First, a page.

Aldous Huxley wrote the novel, Brave New World, with the intention of warning his readers of the dangers of our growing society. He feared that technology and the urge to advance would ruin the free life we know today. Neil Postman, a social critic, contrasts George Orwell’s vision of the future and Aldous Huxley’s vision. He makes relevant assertions about Huxley’s fears that compare to our own society. His assertions are that people will come to love their oppression, the truth would become irrelevant, and that what we love with ruin us.
Upton Sinclair’s The Jungle is an American novel classic. This book provides a lens into the life of 20th century immigrants working in poor conditions throughout industrialization. Sinclair set out to expose the harsh conditions that these poor immigrants had to live in. By doing so, he wanted to show that not only was the meatpacking industry vile, but also wanted to show that capitalism doesn’t work.
The reason Schlosser chose to go into the meat-packing plant himself was so the reader trusted him; and therefore could believe what he described. Next, Schlosser uses similes to describe his experience within the plant. Schlosser describes how the deeper he went into the plant the worse and more horrific it got. At first he says it just looks like the “back of your local supermarket”, but then he explains how it gets violent, and more slaughterhouse-like (169). The simile is meant to highlight the darkness of the plant on the inside rather than what it is expected to be.
Uptown Sinclair’s book The Jungle was originally written to expose the working conditions within the meat packing industry. Sinclair shocked millions as he bore what it was really like behind the scenes. Employees worked with contaminated and rotting meat, which was not a health violation at the time. This eventually led to new food and federal safety laws. Most of the labor force was an immigrant, who moved to the United States with hopes of the “American Dream.”
Fred was dating a woman name Deborah Johnson (Akia Njere) and she was 81/2 months pregnant when he was murdered. In early October, they rented a four and half room apartment located at 2337 W.Monroe St to be closer to the BPP headquarters. This here apartment is where Fred and another BPP leader (Mark Clark) were murdered. Before Hampton was murdered, he was quickly moving up in the Black Panther Party. His actions and skills were thought of as remarkable.
Sinclair who went into this job thinking it was going to a very easy story to broadcast the conditions of workers in the industrial district was sadly mistaken when he published his book. Once the book hit the streets it unleashed a beast never before seen and caused a massive amount of damage to the reputation to companies and the government. Upton Sinclair at the age of 28 wrote The Jungle. He was paid $500 to write about the factories of Chicago and was given seven weeks to investigate the atrocities that were about to be uncovered and revealed to the public’s eyes. (Conditions in Meatpacking Plants; Web).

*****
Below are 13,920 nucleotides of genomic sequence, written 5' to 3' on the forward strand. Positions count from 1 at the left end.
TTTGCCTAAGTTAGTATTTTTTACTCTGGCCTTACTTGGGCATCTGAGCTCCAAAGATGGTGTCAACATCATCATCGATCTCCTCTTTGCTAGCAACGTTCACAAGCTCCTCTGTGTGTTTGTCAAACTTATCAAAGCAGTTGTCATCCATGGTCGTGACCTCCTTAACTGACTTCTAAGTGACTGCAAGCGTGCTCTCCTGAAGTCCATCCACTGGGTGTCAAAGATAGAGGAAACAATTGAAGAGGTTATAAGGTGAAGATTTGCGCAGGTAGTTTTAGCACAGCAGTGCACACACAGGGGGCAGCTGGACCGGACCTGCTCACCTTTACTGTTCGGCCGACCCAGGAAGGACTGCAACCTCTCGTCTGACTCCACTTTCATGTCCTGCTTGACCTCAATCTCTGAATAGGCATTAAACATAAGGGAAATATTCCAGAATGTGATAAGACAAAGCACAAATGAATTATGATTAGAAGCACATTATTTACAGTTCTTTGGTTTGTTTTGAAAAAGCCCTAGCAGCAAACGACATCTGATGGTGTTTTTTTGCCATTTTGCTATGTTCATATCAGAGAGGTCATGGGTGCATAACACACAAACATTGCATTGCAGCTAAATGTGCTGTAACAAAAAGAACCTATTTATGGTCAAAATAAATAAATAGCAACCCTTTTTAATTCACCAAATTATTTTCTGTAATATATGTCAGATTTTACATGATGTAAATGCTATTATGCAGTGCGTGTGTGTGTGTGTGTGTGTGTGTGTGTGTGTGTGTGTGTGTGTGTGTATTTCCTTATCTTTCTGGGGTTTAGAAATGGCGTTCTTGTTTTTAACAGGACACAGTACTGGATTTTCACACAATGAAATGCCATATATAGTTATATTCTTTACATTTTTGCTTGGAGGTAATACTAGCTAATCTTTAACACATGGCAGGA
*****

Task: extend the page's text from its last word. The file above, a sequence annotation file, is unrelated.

Fast food companies and meat processors are uninterested in the possible risks consumers are susceptible to when unskilled workers handle the meat. The analogy links the main idea to the title of the chapter. Schlosser has chosen to present information in this way because it emphasizes the cruelty meatpacking workers endure, they are fired right before benefits become available to them. He wants to affect/influence his readers by demonstrating to them how meatpacking industries only care about making a large revenue each year. 8 paraphrase - repetition of “blood” and “injuries”: “We wade through blood that’s ankle deep…” (171) “Indeed, the rate of these cumulative trauma injuries…” (173) Repetition
In my opinion, the progressive reformers were motivated by their aspiration to do something regarding the discrimination that existed between businesses and the laborers. They sought social justice; they wanted civic engagement. There was an enormous push against corruption and big corporate monopolies that came out of the industrialization movement and then the other side of the progressive movement was the attempt to make government more scientifically sound. All of these activists saw European countries using new economic theories, political science and realized that America was falling behind. They wanted the U.S. to be up to date on the latest medicine, education and science.